Conformational diversity of G-protein coupled receptors and its importance in activation

  • Project Leader

    Associate Professor Paul Gooley
    T: + 61 0437 835 059
    +61 3 834 42273

    E: prg@unimelb.edu.au
    W: Personal web page

    Location: Rm 231, Level 02, Bio21 Institute, 30 Flemington Rd

Project Details

diagram showing monitoring GPCR activity with isotope labelled protein
Figure 1: Monitoring GPCR activity with isotope labelled protein


There is intense interest in G-protein coupled receptors (GPCRs) as they are the most important family of protein targets for drug design. GPCRs are dynamic, integral membrane molecules which have made them difficult to characterize.  By having a range of conformational states an individual GPCR can couple to a number of signaling pathways, however, a drug may turn on all these pathways which can lead to undesirable side effects. Additionally, the pathway of ligand-binding can include allosteric sites that can both influence selectivity of signaling pathways and be potential novel drug target sites. This project is therefore aimed at characterizing the dynamic states, orthosteric and allosteric sites of GPCRs and to find compounds that are more specific and have promise as therapeutics. We work on several GPCRs: the neurotensin receptor, identified as a target for neurodegenerative diseases such as Schizophrenia and Parkinson’s; and the α1A-and α1B-adrenoreceptor which are important in cardiac and neuroprotection. Dr Daniel Scott has developed an innovative method of stabilizing GPCRs in detergent systems which importantly results in milligram amounts of stable receptor for biophysical characterization of both the unbound and bound states. This development gives a powerful resource for understanding GPCR mechanism. We are developing methods to rapidly determine if sets of ligands bind to the same site, have similar orientations, and show subtype specificity. We use isotope labelling of specific residues to monitor conformational change distant from the ligand binding site. Often these latter probes reflect active, partly active or inactive states, hence serve as a novel means of understanding the effect of ligands.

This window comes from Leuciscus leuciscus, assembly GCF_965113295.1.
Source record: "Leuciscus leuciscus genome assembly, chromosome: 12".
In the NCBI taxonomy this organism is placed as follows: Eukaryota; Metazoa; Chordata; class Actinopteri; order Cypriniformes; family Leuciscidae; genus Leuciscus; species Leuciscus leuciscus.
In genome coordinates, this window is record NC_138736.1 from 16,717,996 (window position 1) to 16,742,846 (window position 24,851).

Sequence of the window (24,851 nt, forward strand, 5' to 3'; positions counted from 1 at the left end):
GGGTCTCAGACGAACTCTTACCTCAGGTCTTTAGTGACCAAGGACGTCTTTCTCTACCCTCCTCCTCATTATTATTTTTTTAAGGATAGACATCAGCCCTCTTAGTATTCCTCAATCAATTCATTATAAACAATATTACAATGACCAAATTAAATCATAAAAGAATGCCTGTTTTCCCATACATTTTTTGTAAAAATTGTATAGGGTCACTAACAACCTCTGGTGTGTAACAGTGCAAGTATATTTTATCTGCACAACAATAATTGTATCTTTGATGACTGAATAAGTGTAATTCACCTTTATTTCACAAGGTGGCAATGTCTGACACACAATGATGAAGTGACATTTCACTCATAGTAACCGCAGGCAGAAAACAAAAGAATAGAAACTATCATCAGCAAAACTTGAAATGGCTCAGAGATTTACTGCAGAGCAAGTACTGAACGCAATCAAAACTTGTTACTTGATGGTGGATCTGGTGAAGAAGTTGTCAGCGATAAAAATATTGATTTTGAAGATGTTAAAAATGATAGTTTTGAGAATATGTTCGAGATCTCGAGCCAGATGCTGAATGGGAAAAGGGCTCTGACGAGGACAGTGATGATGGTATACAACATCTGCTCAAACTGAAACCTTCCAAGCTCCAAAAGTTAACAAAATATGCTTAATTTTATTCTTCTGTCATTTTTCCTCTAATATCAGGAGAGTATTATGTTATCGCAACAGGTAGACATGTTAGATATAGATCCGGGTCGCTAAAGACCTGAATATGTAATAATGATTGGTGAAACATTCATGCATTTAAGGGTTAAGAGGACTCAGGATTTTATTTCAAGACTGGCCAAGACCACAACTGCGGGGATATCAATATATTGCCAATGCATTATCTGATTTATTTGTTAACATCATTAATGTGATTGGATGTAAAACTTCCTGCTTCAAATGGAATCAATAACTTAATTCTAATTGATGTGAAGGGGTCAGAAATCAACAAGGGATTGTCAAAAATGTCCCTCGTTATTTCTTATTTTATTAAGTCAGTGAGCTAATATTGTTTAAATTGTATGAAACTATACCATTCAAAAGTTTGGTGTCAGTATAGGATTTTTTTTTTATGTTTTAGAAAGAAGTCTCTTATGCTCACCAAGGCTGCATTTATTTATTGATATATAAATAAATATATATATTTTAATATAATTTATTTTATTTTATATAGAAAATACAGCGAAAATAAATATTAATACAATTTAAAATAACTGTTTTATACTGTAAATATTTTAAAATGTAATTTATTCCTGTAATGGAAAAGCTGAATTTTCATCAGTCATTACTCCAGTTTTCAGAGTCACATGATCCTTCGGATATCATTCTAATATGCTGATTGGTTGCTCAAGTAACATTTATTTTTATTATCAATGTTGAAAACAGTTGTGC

Collaborators

Dr Dan Scott and Prof Ross Bathgate (Florey)

Research Opportunities

This research project is available to PhD, Honours students to join as part of their thesis.
Please contact the Research Group Leader to discuss your options.

Research Group

Gooley laboratory: Structural biology of disease



Faculty Research Themes

Neuroscience

School Research Themes

Biomedical Neuroscience, Cellular Imaging & Structural Biology



Key Contact

For further information about this research, please contact the research group leader.

Department / Centre

Biochemistry and Molecular Biology

Unit / Centre

Gooley laboratory: Structural biology of disease